While in fresh water, their diets will frequently include invertebrates from the streambed, other fish, frogs, mice, birds, and insects flying near the water's surface. The high dietary reliance upon insect larvae, pupae, nymphs and adults is what allows trout to be a favoured target for fly fishing. Brown trout can also be caught with lures such as spoons, spinners, jigs, plugs, plastic worm imitations, and live or dead baitfish. Freshwater brown trout range in colour from largely silver with relatively few spots and a white belly, to the more well-known brassy brown cast fading to creamy white on the fish's belly, with medium-sized spots surrounded by lighter halos. The more silver forms can be mistaken for rainbow trout. Regional variants include the so-called "Loch Leven" trout, distinguished by larger fins, a slimmer body, and heavy black spotting, but lacking red spots.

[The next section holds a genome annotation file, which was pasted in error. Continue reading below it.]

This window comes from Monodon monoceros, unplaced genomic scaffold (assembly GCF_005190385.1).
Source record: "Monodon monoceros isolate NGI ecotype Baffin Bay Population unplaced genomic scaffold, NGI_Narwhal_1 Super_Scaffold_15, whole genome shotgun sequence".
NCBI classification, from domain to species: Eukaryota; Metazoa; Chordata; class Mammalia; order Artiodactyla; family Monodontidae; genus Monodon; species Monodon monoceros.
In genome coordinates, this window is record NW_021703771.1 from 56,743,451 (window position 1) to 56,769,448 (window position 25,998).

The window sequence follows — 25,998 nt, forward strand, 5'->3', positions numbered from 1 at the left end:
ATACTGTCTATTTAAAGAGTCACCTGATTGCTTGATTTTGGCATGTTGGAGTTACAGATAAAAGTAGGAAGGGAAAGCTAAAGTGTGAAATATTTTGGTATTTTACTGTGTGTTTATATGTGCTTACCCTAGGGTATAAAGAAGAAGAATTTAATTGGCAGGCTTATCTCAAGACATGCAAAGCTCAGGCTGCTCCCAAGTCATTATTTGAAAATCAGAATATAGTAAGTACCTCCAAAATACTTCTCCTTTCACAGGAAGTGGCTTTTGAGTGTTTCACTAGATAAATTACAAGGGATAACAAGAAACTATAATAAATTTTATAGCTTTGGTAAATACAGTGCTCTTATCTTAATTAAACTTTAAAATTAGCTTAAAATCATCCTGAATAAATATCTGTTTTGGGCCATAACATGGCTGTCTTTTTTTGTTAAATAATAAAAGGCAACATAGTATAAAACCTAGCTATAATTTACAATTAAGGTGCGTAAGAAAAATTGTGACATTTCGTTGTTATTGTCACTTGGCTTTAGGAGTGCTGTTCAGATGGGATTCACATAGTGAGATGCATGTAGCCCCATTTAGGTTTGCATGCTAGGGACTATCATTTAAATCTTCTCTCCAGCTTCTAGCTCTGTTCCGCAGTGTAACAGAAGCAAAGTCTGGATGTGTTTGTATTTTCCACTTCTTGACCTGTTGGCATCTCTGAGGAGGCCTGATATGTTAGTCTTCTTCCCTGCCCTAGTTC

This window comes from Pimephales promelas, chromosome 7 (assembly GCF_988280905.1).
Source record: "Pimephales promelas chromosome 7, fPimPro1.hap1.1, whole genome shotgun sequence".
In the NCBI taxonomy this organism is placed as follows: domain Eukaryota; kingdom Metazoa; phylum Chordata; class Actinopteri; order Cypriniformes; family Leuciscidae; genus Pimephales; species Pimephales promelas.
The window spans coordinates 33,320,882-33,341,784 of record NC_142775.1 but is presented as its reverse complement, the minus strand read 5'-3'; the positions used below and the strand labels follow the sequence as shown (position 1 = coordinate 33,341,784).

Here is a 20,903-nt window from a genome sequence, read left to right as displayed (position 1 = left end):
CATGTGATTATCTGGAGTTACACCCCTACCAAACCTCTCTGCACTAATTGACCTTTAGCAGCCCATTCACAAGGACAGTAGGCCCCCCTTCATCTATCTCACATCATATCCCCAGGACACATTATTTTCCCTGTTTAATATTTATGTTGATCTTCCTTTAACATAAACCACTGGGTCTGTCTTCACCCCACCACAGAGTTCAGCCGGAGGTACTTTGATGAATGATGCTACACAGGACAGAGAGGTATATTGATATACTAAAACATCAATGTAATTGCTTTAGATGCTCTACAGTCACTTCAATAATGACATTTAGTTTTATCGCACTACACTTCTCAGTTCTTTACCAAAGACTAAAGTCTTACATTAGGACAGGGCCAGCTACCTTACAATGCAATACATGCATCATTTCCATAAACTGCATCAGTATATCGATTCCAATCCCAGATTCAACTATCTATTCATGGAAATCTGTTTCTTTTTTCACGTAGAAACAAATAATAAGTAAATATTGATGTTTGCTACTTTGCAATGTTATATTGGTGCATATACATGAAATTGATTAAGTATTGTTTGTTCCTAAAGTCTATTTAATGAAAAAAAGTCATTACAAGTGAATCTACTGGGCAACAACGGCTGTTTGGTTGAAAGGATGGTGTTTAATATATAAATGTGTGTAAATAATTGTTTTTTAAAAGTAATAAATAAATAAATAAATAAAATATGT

In small streams, brown trout are important predators of macro invertebrates, and declining brown trout populations in these specific areas would affect the entire aquatic food web.


Cover or structure is important to trout, and they are more likely to be found near submerged rocks & logs, undercut banks, and overhanging vegetation. Structure provides protection from predators, bright sunlight, and higher water temperatures. Access to deep water for protection in winter, or fast water for protection from low oxygen levels in summer are ideal and hence the River Dee offers the Brown trout an ideal home water. Trout are more often found in heavy and strong currents.